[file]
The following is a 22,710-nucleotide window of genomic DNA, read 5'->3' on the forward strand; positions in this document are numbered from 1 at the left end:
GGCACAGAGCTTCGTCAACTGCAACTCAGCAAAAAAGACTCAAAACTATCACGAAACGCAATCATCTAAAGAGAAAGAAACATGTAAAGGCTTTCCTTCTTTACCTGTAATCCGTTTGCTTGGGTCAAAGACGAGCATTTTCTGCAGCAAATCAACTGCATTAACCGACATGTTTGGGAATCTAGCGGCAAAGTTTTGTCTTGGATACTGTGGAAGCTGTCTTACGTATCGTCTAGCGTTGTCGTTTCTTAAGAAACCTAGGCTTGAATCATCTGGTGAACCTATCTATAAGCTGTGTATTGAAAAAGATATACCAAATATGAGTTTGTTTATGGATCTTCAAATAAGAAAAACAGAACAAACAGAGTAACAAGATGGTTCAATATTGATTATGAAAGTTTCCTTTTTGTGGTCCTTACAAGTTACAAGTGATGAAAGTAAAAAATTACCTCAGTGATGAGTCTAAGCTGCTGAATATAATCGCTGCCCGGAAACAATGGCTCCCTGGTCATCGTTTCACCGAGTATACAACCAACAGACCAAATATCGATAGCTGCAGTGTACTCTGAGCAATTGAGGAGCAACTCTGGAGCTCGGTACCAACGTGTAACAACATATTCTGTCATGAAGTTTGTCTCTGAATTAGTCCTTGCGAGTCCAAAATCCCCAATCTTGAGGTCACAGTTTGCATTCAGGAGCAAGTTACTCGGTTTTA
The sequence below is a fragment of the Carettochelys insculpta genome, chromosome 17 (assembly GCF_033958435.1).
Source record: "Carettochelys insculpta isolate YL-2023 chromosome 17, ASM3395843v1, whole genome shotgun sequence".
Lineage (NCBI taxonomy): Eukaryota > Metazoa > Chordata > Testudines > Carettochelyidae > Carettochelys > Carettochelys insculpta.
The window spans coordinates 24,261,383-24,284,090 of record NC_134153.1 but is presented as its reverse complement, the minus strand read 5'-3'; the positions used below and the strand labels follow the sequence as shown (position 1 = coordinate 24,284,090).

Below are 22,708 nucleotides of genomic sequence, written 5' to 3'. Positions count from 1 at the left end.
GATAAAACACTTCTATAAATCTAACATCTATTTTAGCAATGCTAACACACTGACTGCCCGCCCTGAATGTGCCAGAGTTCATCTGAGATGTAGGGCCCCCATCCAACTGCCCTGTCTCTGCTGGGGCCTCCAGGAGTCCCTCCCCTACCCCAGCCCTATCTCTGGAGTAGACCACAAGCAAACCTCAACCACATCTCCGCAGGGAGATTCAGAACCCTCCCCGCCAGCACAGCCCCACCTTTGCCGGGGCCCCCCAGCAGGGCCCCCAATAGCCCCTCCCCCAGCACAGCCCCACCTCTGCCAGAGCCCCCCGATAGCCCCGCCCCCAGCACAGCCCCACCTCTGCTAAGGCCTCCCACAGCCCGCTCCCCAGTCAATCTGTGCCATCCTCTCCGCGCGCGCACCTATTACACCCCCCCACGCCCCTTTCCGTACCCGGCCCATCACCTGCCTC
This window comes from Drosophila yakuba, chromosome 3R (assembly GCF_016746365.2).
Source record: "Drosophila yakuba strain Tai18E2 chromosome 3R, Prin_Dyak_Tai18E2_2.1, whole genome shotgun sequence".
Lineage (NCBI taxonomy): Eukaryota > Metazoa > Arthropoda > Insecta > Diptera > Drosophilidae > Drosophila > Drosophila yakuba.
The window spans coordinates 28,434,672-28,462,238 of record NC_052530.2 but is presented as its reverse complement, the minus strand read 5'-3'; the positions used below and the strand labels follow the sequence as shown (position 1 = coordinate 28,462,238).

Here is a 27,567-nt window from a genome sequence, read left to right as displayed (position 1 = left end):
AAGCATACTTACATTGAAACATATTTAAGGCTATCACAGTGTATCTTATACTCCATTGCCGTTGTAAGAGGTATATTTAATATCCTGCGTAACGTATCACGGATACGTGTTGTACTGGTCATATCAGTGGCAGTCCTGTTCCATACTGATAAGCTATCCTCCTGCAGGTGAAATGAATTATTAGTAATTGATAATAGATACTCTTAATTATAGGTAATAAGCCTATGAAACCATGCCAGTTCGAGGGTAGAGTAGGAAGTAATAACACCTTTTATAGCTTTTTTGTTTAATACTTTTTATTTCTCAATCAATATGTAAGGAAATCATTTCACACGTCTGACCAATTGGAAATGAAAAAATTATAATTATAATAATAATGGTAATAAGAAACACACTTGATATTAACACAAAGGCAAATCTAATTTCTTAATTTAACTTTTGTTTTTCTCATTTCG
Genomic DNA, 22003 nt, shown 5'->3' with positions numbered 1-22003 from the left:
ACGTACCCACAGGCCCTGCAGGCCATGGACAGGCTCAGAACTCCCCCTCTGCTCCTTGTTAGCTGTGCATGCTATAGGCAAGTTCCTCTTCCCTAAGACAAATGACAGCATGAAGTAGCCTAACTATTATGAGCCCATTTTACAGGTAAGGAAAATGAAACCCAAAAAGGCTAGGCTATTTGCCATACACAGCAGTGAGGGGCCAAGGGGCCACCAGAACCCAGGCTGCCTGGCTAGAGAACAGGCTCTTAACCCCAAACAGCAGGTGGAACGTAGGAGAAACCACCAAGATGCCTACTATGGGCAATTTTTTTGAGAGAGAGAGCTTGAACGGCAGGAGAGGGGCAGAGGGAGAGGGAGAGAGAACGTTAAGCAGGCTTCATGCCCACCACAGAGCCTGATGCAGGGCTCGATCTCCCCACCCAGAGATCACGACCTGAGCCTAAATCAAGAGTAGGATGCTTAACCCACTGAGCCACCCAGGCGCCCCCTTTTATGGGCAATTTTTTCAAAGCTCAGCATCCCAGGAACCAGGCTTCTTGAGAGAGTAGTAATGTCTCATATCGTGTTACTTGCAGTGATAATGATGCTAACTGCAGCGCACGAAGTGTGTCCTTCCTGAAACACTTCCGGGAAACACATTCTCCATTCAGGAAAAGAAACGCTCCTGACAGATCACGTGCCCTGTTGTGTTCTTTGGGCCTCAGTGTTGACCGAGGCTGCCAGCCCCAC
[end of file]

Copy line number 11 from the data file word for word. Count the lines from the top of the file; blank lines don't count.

Lineage (NCBI taxonomy): Eukaryota > Metazoa > Arthropoda > Insecta > Diptera > Drosophilidae > Drosophila > Drosophila yakuba.